What Will Happen to HANA Projects That are In Process?

Executive Summary

  • We covered how SAP fired a number of top people in the HANA hierarchy.
  • So now the question is what happens to HANA projects that are in process.

Introduction

In the article SAP’s Layoffs and a Brightwork Warning on HANA, we covered what SAP’s layoffs meant for HANA. And it is not positive. However, it brings up an interesting question about what do do about planned HANA implementations.

The Background

Bernd Leukert is gone.  Bjorn Goerke is gone. Ken Tsai, who had global product marketing responsibilities for HANA, SAP Data Hub, SAP Vora, is now vice president of Adobe’s Experience platform. All of Bjorn’s product teams are slaughtered: ABAP, HANA, UI, JAM, Big data, Mobile and many more. Not just Neo, but any SAP proprietary service on any platform. Everything related to Cloud Platform & Mobile in North America was shuttered – several teams across several cities. Didn’t matter how old/young, good/bad. Layoffs announced in US, India, Japan, Hungary, Germany, Singapore, Canada, UK, China, Ireland, Malaysia, France, and Vietnam. SAP’s engineering culture died this week. – Ahmed Azmi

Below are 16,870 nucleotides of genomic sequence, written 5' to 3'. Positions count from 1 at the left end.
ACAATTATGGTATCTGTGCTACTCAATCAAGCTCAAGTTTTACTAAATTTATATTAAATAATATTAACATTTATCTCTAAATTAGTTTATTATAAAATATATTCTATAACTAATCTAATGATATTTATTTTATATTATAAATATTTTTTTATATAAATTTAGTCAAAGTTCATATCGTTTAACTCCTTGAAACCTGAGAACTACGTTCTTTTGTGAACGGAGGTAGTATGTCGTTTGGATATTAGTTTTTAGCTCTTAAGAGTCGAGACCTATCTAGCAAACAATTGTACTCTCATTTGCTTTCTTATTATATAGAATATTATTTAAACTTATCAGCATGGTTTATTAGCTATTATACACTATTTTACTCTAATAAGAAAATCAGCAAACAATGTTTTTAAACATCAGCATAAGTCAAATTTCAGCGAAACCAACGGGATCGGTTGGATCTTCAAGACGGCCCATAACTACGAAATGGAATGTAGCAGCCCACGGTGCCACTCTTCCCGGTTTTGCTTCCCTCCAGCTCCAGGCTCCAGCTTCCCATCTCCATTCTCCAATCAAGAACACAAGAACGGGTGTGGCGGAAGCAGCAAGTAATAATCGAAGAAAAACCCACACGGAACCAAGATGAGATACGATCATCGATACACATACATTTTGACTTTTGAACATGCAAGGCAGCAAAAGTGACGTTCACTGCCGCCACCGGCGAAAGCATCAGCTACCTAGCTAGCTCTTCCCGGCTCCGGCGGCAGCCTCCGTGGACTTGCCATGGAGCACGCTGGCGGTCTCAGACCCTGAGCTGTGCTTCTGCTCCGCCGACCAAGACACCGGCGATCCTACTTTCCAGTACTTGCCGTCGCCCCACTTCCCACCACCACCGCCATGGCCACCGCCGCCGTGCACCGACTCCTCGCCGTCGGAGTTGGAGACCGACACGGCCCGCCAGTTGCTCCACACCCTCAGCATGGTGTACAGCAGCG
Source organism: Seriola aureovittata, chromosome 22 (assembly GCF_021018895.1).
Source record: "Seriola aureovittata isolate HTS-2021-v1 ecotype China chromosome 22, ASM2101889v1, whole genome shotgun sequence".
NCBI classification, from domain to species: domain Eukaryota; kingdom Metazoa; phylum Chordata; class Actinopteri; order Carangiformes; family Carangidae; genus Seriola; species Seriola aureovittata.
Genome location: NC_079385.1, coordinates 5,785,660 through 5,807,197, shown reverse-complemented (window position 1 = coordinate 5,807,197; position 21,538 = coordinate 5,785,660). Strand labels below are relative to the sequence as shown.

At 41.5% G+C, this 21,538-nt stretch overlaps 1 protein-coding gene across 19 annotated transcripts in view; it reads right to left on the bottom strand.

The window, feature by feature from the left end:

The Question

These high profile firings clearly mean something is wrong and SAP can no longer move forward with the current product leadership. You explained the reasons for the problems. What do you think SAP’s options going forward could be especially for customers who are currently implementing a HANA based system? SAP already removed HANA from the cloud platform a couple of years ago when they rebranded the HANA cloud platform (HCP) to the SAP cloud platform (SCP). Now, it looks like the on-premises product line is also taking a turn away from HANA.” – Ahmed Azmi

The Answer

“SAP is not going to change its strategy for in-process HANA customers, no matter how bad the value is for them. SAP can command many thousands of consulting firms to continue to promote HANA, none of them caring much what is true. I see them as continuing down the path they have followed of making false claims about HANA to anyone who will listen. But to your specific question, if a customer is in process, there is little that can normally be done. The IT department needs to pretend to the business that the purchase was justified. The number of IT departments that have admitted they ever made a mistake since the dawn of the computing age until two minutes ago still sits at about zero.”

And this brought up a question by Sam Bayer of Covisent.

“Actually incumbent CIOs never admit that they made a bad decision. Their successors get to proclaim that as they dance on the grave of their predecessor.”

To which we replied.